West African lions in danger


This video is called Wild West African lion cub at the Yankari Game Reserve in Nigeria eating a warthog.

From Wildlife Extra:

The West African Lion is dangerously close to extinction

January 2014: The African lion is facing extinction across the entire West African region reveals a paper authored by Panthera‘s Lion Program Survey Coordinator, Dr Philipp Henschel, and a team from West Africa, the UK, Canada and the United States.

The West African lion once ranged continuously from Senegal to Nigeria, but now, says the scientists, there are just 250 adult lions left in five countries; Senegal, Nigeria and a single trans-frontier population on the shared borders of Benin, Niger and Burkina Faso.

These results follow a massive survey effort that took six years and covered 11 countries where lions were presumed to exist in the last two decades.

Panthera’s President, Dr. Luke Hunter said: “Lions have undergone a catastrophic collapse in West Africa. The countries that have managed to retain them are struggling with pervasive poverty and very little funding for conservation.”

The West African lion is genetically distinct from the lions of in East and southern Africa.

“West African lions have unique genetic sequences not found in any other lions, including in zoos or captivity,” explained Dr. Christine Breitenmoser, the co-chair of the IUCN/SCC Cat Specialist Group, which determines the conservation status of wild cats around the world. “If we lose the lion in West Africa, we will lose a unique, locally adapted population found no-where else. It makes their conservation even more urgent.”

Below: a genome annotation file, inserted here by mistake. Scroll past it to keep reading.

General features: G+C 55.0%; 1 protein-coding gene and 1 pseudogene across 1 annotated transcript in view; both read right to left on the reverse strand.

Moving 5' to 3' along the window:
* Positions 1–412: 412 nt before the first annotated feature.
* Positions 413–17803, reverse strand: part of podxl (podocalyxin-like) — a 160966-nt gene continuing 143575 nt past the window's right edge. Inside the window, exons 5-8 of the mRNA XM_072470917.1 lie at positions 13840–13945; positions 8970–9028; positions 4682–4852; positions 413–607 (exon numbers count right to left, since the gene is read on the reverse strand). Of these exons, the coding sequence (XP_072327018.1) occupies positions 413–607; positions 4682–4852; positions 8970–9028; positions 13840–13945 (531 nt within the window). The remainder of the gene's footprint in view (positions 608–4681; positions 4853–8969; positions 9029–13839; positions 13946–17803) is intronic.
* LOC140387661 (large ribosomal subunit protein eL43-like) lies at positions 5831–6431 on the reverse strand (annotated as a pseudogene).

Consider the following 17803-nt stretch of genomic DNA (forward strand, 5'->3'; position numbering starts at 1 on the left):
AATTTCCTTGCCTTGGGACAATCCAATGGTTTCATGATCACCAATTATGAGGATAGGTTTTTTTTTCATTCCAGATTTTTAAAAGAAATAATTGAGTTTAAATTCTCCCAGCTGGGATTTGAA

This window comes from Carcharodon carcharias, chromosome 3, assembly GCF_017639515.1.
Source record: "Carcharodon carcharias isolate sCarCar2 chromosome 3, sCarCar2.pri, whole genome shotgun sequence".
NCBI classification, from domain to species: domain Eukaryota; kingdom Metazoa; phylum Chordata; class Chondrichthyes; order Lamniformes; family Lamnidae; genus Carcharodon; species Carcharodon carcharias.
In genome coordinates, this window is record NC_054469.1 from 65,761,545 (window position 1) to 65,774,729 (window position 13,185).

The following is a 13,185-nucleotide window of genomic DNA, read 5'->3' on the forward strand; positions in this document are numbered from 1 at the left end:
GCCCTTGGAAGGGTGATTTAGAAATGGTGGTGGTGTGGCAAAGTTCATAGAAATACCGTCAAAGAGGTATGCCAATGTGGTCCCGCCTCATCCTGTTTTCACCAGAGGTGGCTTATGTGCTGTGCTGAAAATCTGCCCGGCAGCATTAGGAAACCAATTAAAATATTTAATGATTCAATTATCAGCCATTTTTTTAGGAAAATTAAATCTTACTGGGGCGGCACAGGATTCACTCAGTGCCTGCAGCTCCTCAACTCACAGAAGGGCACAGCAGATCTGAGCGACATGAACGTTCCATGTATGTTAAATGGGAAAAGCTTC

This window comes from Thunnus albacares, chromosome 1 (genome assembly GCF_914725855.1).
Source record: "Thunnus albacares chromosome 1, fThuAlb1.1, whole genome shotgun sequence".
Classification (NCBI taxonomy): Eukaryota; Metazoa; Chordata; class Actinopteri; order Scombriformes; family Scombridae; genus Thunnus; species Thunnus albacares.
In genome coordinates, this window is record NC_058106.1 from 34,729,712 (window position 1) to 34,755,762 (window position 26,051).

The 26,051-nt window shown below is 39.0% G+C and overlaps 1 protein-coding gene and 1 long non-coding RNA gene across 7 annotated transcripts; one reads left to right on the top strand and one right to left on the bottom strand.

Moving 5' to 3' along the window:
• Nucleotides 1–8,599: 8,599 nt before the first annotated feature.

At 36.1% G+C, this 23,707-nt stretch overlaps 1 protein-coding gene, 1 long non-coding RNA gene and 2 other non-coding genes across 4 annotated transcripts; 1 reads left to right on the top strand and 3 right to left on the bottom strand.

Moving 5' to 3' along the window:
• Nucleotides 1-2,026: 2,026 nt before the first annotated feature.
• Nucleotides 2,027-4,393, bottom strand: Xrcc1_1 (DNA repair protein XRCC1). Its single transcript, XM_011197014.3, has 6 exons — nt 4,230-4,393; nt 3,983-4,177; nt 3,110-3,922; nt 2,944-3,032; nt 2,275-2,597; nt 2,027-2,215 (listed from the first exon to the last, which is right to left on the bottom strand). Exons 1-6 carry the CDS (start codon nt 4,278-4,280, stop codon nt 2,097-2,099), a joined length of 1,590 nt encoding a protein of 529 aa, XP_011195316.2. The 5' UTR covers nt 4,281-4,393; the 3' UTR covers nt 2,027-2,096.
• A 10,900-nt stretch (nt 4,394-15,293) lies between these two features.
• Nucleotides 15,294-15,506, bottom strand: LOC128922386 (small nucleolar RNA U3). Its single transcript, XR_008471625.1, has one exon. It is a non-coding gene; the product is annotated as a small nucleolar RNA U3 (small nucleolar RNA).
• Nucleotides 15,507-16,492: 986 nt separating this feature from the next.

Lions have disappeared across Africa as human populations and their livestock herds have grown, competing for land with lions and other wildlife. Wild savannas are converted for agriculture and cattle, the lion’s natural prey is hunted out and lions are killed by pastoralists fearing the loss of their herds.

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Wild cats in the Netherlands


This video, recorded in Germany, is about European wild cats.

Three years ago, there was wildlife research with camera traps in Limburg province in the southern Netherlands. Then, no lynxes or wild cats were seen.

In 2013, there was research again. This time, the cameras recorded five wild cats. Once, a hiker found a dead wild cat. No lynxes again.

Animals were attracted to the camera traps by food, like peanut butter or fish oil. Pine martens, beech martens, polecats, red foxes, wild boars and others were seen as well.

See also here.

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Canada lynx news from Vermont


This video is called CANADIAN LYNX – Amazing Animal Species.

From Associated Press in the USA:

Canada lynx may be on rise in northeast Vermont

Updated 12:08 pm, Saturday, December 28, 2013

MONTPELIER, Vt. — Although rarely seen, the Canada lynx appears to be increasing in number in Vermont’s Northeast Kingdom, an encouraging sign for a species the state considers endangered.

Refuge Manager Mark Maghini of the Nulhegan Basin wildlife refuge says as many as six or more of the snow-loving cats may live in the area. The 20-inch tall animal is known for its large feet, which act as snowshoes.

In the last century, the elusive animals were pushed out of the state — and many other parts of the country — largely because of the destruction of their forest habitat.

“It’s really kind of cool to see a formerly extirpated species start to reappear, and I think even more so to have a species on a national wildlife refuge,” Maghini said.